A tale of how grassroots spirit and gritty determination can bloom into hope.

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TROOP 6000

THE GIRL SCOUT TROOP THAT BEGAN IN A SHELTER AND INSPIRED THE WORLD

A New York Times journalist chronicles the experiences of a Girl Scout troop founded in a shelter in Queens, New York.

The main character in the narrative, Giselle, the founder of Troop 6000 and program manager at the Girl Scouts of Greater New York, was once homeless herself. Stewart begins with the hardships and the eviction that forced Giselle and her five children to move into the Sleep Inn shelter in Queens. In an accessible narrative that encompasses a range of social justice concerns, the author chronicles Giselle’s initial encounter with the Girl Scouts and the idea to begin a troop when she realized that the girls around her would benefit from its encouraging community. Stewart also provides some light history on the founder of the Girl Scouts, Juliette Gordon Low, and the author's discussions of the backgrounds of friends at the shelter who helped Giselle illuminate themes of empowerment and overcoming personal challenges. From the troop's widespread media coverage, which included an appearance on The View, to managing the social dynamics of the group ("the Scouts...were growing more and more unappreciative"), Giselle comes across as a poised, resilient organizer whose own journey toward finding a better housing solution for her kids lends the story extra tension—especially when juxtaposed against such pleasant traditions as Camp Kaufmann and cookie sales. While the melodramatic lines that close many of the chapters—e.g., “Back to being homeless and dreaming of a day when they weren’t”; "In seven months, the family would be homeless"; “What good are keys if you don’t have a home?”—don't always ring true, Giselle's life on the page unfolds in a readable fashion calibrated for emotional, uplifting crescendos. Stewart is also wise to let the Scouts tell their own stories, offering a more nuanced perspective to the story. Featuring a sensitive treatment of a still-existing homelessness epidemic, this is an impassioned look at how Troop 6000 inspired others to form in its wake.

A tale of how grassroots spirit and gritty determination can bloom into hope. (b/w photos)

Pub Date: May 19, 2020

ISBN: 978-1-9848-2075-4

Page Count: 288

Publisher: Ballantine

Review Posted Online: Feb. 26, 2020

Kirkus Reviews Issue: March 15, 2020

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Dramatic, immersive, and wanting—much like desire itself.

THREE WOMEN

Based on eight years of reporting and thousands of hours of interaction, a journalist chronicles the inner worlds of three women’s erotic desires.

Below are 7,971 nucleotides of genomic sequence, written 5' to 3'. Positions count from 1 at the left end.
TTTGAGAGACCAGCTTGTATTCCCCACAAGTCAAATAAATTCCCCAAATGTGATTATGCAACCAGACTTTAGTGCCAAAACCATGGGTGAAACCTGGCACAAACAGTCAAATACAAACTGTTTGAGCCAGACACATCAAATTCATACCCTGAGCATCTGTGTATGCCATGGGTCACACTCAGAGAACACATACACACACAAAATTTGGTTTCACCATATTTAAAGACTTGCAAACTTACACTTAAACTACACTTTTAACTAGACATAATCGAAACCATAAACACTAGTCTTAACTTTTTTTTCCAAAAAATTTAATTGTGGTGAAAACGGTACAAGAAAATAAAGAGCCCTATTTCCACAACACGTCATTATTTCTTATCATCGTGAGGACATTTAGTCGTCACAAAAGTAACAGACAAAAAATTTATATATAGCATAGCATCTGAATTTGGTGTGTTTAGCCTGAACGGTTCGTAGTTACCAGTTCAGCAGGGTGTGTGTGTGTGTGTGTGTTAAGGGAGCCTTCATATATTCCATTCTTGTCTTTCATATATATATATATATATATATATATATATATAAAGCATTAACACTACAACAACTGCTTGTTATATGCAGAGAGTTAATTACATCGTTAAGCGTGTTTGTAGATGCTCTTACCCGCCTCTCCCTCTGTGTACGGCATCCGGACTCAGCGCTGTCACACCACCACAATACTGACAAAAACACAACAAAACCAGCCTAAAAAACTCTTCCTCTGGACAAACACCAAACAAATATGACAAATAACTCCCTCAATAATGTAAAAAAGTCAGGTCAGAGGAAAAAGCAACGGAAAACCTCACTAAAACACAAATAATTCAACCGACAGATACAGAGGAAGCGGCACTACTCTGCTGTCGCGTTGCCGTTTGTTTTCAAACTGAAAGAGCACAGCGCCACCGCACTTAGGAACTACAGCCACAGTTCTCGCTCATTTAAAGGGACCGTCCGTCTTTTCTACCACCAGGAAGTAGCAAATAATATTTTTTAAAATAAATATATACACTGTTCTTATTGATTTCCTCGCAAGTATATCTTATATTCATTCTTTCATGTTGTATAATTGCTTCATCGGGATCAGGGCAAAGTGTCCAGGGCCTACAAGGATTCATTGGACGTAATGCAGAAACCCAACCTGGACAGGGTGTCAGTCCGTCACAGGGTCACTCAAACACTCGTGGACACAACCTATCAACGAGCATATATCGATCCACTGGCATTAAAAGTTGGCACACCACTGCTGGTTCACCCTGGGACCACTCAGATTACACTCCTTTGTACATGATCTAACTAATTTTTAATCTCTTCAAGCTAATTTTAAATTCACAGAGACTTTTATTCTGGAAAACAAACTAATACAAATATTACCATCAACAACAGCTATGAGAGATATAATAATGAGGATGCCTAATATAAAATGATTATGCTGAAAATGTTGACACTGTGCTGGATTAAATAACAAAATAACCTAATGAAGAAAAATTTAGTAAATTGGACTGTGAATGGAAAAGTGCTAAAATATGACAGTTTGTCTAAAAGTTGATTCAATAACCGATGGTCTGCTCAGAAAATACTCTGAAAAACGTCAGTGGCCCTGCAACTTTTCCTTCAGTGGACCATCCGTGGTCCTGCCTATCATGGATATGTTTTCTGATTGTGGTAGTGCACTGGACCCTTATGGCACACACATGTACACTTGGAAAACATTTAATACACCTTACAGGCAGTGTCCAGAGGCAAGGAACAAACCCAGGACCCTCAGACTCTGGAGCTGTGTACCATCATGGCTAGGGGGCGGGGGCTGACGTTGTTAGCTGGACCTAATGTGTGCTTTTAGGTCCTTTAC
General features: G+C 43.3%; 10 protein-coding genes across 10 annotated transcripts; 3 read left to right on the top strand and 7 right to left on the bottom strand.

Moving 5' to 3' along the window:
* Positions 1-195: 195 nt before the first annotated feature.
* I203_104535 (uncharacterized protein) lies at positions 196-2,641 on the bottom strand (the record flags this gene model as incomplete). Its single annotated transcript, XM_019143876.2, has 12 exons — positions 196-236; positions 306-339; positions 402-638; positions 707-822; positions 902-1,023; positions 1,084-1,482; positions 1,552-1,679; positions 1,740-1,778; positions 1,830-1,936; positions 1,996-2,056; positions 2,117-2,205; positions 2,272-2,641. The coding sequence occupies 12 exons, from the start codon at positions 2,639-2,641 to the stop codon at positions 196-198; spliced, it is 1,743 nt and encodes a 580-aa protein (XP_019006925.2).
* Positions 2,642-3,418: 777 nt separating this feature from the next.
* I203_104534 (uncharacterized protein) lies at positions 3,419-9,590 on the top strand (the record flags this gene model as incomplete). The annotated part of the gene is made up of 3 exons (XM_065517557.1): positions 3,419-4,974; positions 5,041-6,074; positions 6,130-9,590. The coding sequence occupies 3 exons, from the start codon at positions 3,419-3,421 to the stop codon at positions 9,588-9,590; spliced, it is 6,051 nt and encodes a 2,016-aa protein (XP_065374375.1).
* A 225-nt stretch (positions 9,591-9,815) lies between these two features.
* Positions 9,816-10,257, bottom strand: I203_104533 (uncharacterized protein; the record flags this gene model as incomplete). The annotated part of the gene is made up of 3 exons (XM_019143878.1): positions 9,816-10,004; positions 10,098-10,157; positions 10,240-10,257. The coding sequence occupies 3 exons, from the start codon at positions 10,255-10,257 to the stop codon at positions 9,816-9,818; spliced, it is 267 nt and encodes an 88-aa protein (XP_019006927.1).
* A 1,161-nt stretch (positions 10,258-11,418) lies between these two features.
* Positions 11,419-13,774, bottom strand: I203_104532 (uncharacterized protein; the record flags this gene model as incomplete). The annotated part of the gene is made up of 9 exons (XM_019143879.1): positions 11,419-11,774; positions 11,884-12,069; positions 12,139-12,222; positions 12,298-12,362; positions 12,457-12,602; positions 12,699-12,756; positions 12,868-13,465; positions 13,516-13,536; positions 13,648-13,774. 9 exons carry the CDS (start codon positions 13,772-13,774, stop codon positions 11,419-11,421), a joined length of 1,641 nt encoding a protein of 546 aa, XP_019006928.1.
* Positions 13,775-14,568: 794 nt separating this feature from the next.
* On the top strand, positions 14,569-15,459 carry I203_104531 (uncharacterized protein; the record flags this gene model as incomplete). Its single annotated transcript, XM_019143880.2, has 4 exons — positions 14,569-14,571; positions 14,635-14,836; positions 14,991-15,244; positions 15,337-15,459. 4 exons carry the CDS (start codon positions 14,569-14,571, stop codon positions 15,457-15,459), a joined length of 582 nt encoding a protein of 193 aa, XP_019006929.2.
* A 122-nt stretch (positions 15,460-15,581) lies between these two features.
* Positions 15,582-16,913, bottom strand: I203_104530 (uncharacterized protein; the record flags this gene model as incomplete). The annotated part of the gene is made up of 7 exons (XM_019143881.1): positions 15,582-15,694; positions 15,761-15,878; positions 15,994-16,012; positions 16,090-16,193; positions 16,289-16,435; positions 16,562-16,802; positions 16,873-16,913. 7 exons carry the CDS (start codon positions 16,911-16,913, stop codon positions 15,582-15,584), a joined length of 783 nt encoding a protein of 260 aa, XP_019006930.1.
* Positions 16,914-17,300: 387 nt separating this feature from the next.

In her dramatic debut about “what longing in America looks like,” Taddeo, who has contributed to Esquire, Elle, and other publications, follows the sex lives of three American women. On the surface, each woman’s story could be a soap opera. There’s Maggie, a teenager engaged in a secret relationship with her high school teacher; Lina, a housewife consumed by a torrid affair with an old flame; and Sloane, a wealthy restaurateur encouraged by her husband to sleep with other people while he watches. Instead of sensationalizing, the author illuminates Maggie’s, Lina’s, and Sloane’s erotic experiences in the context of their human complexities and personal histories, revealing deeper wounds and emotional yearnings. Lina’s infidelity was driven by a decade of her husband’s romantic and sexual refusal despite marriage counseling and Lina's pleading. Sloane’s Fifty Shades of Grey–like lifestyle seems far less exotic when readers learn that she has felt pressured to perform for her husband's pleasure. Taddeo’s coverage is at its most nuanced when she chronicles Maggie’s decision to go to the authorities a few years after her traumatic tryst. Recounting the subsequent trial against Maggie’s abuser, the author honors the triumph of Maggie’s courageous vulnerability as well as the devastating ramifications of her community’s disbelief. Unfortunately, this book on “female desire” conspicuously omits any meaningful discussion of social identities beyond gender and class; only in the epilogue does Taddeo mention race and its impacts on women's experiences with sex and longing. Such oversight brings a palpable white gaze to the narrative. Compounded by the author’s occasionally lackluster prose, the book’s flaws compete with its meaningful contribution to #MeToo–era reporting.